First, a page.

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Pena-Silva v. Prosper

September 2, 2008


The opinion of the court was delivered by: Arthur L. Alarcón United States Circuit Judge



Pending before the Court are Augustine Pena-Silva's ("Petitioner") "First Amended Petition for a Writ of Habeas Corpus" brought pursuant to 28 U.S.C. § 2254(a) (doc. 23), Respondent's Answer (doc. 31), and Petitioner's reply, which he labeled "Traverse" (doc. 35). Also before the Court is Petitioner's "Ex Parte Request for Extension of Time to File Amended Petition" (doc. 36). The caption of this document is misleading; the document itself asks for "a 30 day extension of to file his traverse, which was due on March 28, 2005, until April 28, 2008 and which is filed concurrently with this request." On February 28, 2008, the Court ordered Petitioner to file a traverse within thirty-five days. Petitioner's traverse was filed on April 25, 2008. It appears that Petitioner is requesting leave to file his traverse beyond the Court's deadline. That request is granted.

However, for the reasons stated below, Petitioner's application for habeas corpus relief is denied.


Petitioner was arrested after he sold methamphetamine to a confidential informant working for the Sacramento Sheriff's Office. The informant first purchased methamphetamine from Petitioner on November 15, 2001, and again on December 5, 2001. Each time he used marked money.

After the December 5th purchase, Petitioner asked the informant when he would want more methamphetamine. Petitioner stated that he could get the informant all the methamphetamine he wanted. The informant then told Petitioner that he would be taking the methamphetamine to Utah. Petitioner offered to wrap the methamphetamine up and hide it in the informant's car.

On December 11, 2001, the informant drove a rental car to Petitioner's residence in Sacramento. Petitioner told informant that he would put the methamphetamine in the car and have it ready the following morning. Petitioner's brother took the informant home. Sometime thereafter, the informant called Petitioner to request two extra pounds of methamphetamine. Petitioner told the informant that he had to find the additional methamphetamine, and that as a result, the car would not be ready until 3 p.m. on December 12, 2001.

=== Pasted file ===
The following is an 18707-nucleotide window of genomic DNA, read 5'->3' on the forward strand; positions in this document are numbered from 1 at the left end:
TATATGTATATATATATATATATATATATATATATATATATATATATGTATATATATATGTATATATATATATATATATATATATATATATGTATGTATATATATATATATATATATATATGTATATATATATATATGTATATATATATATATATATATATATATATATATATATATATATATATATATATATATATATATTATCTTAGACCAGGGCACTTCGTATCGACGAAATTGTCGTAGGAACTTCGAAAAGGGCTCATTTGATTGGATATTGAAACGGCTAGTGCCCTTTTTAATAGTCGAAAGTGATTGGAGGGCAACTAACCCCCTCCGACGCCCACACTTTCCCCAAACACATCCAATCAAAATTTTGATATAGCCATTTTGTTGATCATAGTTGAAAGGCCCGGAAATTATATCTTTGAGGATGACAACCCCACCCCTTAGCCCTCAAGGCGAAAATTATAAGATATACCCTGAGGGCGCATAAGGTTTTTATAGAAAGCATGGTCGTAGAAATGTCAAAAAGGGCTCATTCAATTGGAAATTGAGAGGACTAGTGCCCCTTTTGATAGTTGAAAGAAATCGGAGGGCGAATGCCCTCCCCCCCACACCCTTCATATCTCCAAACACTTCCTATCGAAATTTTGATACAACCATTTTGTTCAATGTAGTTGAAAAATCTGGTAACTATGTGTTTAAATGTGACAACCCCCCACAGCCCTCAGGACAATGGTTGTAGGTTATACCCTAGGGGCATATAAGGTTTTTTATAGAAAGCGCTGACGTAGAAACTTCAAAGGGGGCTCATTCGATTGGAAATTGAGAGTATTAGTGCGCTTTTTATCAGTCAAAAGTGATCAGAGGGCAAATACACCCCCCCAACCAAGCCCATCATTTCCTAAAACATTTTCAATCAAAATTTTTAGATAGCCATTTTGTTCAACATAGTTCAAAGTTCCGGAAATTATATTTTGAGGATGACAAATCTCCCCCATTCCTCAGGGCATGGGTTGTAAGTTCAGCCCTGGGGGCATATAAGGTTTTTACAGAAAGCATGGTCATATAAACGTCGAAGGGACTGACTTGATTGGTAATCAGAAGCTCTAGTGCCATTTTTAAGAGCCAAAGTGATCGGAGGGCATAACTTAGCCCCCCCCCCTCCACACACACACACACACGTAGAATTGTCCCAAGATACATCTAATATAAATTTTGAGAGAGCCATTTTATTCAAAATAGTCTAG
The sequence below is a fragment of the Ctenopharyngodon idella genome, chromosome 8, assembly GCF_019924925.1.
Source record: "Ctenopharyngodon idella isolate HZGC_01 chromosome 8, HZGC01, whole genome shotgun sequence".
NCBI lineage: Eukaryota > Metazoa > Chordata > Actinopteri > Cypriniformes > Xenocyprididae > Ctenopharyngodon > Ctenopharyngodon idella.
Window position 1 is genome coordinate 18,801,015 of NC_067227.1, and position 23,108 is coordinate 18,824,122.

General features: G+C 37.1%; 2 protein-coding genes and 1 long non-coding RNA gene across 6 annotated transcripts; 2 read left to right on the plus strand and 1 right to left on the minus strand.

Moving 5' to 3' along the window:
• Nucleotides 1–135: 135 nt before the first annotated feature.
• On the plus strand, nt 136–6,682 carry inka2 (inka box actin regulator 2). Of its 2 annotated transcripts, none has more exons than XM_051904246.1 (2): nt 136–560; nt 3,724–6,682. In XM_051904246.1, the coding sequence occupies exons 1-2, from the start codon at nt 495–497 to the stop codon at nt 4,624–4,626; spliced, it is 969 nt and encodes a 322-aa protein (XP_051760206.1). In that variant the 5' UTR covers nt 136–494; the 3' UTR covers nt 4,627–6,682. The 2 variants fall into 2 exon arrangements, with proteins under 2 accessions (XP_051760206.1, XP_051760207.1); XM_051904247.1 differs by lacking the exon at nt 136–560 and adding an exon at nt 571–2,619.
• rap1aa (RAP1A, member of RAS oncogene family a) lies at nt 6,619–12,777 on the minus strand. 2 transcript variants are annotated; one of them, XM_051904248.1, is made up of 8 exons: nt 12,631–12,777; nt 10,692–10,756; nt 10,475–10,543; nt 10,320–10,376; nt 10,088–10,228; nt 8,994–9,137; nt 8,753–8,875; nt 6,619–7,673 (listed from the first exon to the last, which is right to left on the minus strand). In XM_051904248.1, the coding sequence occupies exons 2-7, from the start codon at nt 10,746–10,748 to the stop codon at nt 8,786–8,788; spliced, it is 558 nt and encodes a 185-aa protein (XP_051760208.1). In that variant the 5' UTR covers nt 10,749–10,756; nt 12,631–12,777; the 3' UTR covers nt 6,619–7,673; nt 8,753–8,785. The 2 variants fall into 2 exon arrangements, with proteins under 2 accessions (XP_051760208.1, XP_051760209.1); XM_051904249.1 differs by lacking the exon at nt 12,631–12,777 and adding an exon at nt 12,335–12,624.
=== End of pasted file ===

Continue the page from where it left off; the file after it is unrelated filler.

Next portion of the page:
On December 12, Petitioner's co-defendants, Pablo Aguiano Cortez, Macario Anguiano Salto, and Juan Manuel Anguiano, drove the rental car from Petitioner's residence to a home in Modesto. The car and its occupants then returned to Sacramento via Highway 99. On the way back to Sacramento, the car was stopped for a traffic violation. A search uncovered 420 grams of methamphetamine. One of the car's occupants had $100 of the marked money given to Petitioner. A cell phone in the car had received six calls from Petitioner.

Around the time the car was searched, officers arrived at Petitioner's residence with a search warrant. Petitioner was arrested. Inside, officers found methamphetamine and objects used to prepare methamphetamine for sale.

The Modesto residence Petitioner's co-defendants stopped at was also searched. That search revealed $20,900 (in cash), six pounds of methamphetamine, and three firearms.

On June 13, 2003, a jury in Sacramento County Superior Court found Petitioner guilty of selling methamphetamine, offering to sell methamphetamine, conspiring to transport methamphetamine from one county to a noncontiguous county, and possessing methamphetamine for sale. The jury also found the following facts: that Petitioner had prior convictions for manufacturing methamphetamine, that the methamphetamine he offered to sell and possessed exceeded one kilogram, that he was vicariously armed with a firearm in the commission of the conspiracy, and that he had served a prior prison term.

The trial court found additional facts in relation to the conspiracy conviction. As a result, it imposed an upper term sentence for that crime. The court noted that in selecting the upper term, it was following "Rule of Court 4.421." RT at 1884. The court indicated that the upper term was appropriate because:

The manner in which the crimes were carried out indicates some planning, sophistication, some professionalism, as evidenced by use of coded language, counter-surveillance, cell phones, and as evidenced by large scale permanent illicit drug operation, scales, packaging materials, and cutting agents found in his home.

This shows it to be an ongoing operation, involving many other participants in another county. There's no evidence this was like a one-time fluke that he was just caught in, caught up in because of a momentary lapse of judgment on his part. This defendant was a principal player, and he induced others to participate in the crime, that is, he placed the orders and got the whole operation going.

Other facts relating to the defendant in aggravation are he's on parole when he committed these crimes.

His prior convictions as an adult are numerous and of increasing seriousness.

RT 1884-85. Petitioner was sentenced to a term of imprisonment of twenty years and eight months.

Petitioner filed a direct appeal from the judgment in the California Court of Appeal for the Third District. The Court of Appeal affirmed the judgment and sentence.

Petitioner next filed a petition for review in the California Supreme Court. It was denied.

Petitioner filed a petition for writ of habeas corpus before the California Supreme Court. The petition was summarily denied on September 13, 2006. Where no state court provides a decision to support its denial of a state-filed habeas petition, a district court must conduct an independent review of the record to determine whether the ...

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